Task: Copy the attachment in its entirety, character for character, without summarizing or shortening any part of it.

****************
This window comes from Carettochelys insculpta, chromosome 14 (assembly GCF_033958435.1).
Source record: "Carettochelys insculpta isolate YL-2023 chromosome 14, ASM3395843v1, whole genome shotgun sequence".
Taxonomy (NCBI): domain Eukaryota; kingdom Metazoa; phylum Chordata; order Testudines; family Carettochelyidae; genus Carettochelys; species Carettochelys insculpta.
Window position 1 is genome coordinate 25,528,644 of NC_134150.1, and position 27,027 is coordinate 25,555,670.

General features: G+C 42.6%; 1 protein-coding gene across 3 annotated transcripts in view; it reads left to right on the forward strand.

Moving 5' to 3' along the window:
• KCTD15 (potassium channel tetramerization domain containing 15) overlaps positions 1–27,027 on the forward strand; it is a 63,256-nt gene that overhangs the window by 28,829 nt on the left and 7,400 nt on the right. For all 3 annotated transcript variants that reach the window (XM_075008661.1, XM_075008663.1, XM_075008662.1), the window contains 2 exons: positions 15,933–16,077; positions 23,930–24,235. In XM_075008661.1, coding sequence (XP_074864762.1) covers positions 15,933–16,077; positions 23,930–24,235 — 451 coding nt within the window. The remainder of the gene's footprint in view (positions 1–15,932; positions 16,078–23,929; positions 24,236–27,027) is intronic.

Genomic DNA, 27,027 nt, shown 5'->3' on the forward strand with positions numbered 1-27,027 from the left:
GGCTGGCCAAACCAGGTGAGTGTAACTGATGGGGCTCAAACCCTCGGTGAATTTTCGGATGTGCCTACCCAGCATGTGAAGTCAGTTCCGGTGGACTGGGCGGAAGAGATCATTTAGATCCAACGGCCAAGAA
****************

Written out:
This window comes from Carettochelys insculpta, chromosome 14 (assembly GCF_033958435.1).
Source record: "Carettochelys insculpta isolate YL-2023 chromosome 14, ASM3395843v1, whole genome shotgun sequence".
Taxonomy (NCBI): domain Eukaryota; kingdom Metazoa; phylum Chordata; order Testudines; family Carettochelyidae; genus Carettochelys; species Carettochelys insculpta.
Window position 1 is genome coordinate 25,528,644 of NC_134150.1, and position 27,027 is coordinate 25,555,670.

General features: G+C 42.6%; 1 protein-coding gene across 3 annotated transcripts in view; it reads left to right on the forward strand.

Moving 5' to 3' along the window:
• KCTD15 (potassium channel tetramerization domain containing 15) overlaps positions 1–27,027 on the forward strand; it is a 63,256-nt gene that overhangs the window by 28,829 nt on the left and 7,400 nt on the right. For all 3 annotated transcript variants that reach the window (XM_075008661.1, XM_075008663.1, XM_075008662.1), the window contains 2 exons: positions 15,933–16,077; positions 23,930–24,235. In XM_075008661.1, coding sequence (XP_074864762.1) covers positions 15,933–16,077; positions 23,930–24,235 — 451 coding nt within the window. The remainder of the gene's footprint in view (positions 1–15,932; positions 16,078–23,929; positions 24,236–27,027) is intronic.

Genomic DNA, 27,027 nt, shown 5'->3' on the forward strand with positions numbered 1-27,027 from the left:
GGCTGGCCAAACCAGGTGAGTGTAACTGATGGGGCTCAAACCCTCGGTGAATTTTCGGATGTGCCTACCCAGCATGTGAAGTCAGTTCCGGTGGACTGGGCGGAAGAGATCATTTAGATCCAACGGCCAAGAA